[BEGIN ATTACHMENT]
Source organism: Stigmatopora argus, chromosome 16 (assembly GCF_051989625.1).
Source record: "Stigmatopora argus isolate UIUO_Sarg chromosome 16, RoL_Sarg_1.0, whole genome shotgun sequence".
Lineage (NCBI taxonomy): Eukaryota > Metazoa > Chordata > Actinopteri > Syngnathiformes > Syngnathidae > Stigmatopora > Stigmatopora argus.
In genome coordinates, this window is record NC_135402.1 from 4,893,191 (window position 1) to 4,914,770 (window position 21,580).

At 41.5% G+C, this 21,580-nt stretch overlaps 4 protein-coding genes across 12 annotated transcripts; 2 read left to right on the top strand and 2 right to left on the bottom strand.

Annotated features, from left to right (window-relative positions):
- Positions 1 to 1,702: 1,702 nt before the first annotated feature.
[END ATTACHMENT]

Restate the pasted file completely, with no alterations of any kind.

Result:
Source organism: Stigmatopora argus, chromosome 16 (assembly GCF_051989625.1).
Source record: "Stigmatopora argus isolate UIUO_Sarg chromosome 16, RoL_Sarg_1.0, whole genome shotgun sequence".
Lineage (NCBI taxonomy): Eukaryota > Metazoa > Chordata > Actinopteri > Syngnathiformes > Syngnathidae > Stigmatopora > Stigmatopora argus.
In genome coordinates, this window is record NC_135402.1 from 4,893,191 (window position 1) to 4,914,770 (window position 21,580).

At 41.5% G+C, this 21,580-nt stretch overlaps 4 protein-coding genes across 12 annotated transcripts; 2 read left to right on the top strand and 2 right to left on the bottom strand.

Annotated features, from left to right (window-relative positions):
- Positions 1 to 1,702: 1,702 nt before the first annotated feature.